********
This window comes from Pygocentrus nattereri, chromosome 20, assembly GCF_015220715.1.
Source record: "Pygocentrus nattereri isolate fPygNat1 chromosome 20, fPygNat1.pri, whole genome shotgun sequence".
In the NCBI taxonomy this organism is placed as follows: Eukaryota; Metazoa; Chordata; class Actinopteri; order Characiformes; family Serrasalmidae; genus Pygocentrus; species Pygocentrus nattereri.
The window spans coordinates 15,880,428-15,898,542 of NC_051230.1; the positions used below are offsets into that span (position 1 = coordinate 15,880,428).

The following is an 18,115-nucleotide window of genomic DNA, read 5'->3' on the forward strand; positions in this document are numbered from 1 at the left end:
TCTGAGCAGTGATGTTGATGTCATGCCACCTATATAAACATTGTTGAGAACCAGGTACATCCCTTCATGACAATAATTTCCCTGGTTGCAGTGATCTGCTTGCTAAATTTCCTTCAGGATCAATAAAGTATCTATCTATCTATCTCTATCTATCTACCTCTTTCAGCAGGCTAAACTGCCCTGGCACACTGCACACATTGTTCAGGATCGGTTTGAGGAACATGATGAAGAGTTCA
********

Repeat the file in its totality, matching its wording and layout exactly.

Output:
This window comes from Pygocentrus nattereri, chromosome 20, assembly GCF_015220715.1.
Source record: "Pygocentrus nattereri isolate fPygNat1 chromosome 20, fPygNat1.pri, whole genome shotgun sequence".
In the NCBI taxonomy this organism is placed as follows: Eukaryota; Metazoa; Chordata; class Actinopteri; order Characiformes; family Serrasalmidae; genus Pygocentrus; species Pygocentrus nattereri.
The window spans coordinates 15,880,428-15,898,542 of NC_051230.1; the positions used below are offsets into that span (position 1 = coordinate 15,880,428).

The following is an 18,115-nucleotide window of genomic DNA, read 5'->3' on the forward strand; positions in this document are numbered from 1 at the left end:
TCTGAGCAGTGATGTTGATGTCATGCCACCTATATAAACATTGTTGAGAACCAGGTACATCCCTTCATGACAATAATTTCCCTGGTTGCAGTGATCTGCTTGCTAAATTTCCTTCAGGATCAATAAAGTATCTATCTATCTATCTCTATCTATCTACCTCTTTCAGCAGGCTAAACTGCCCTGGCACACTGCACACATTGTTCAGGATCGGTTTGAGGAACATGATGAAGAGTTCA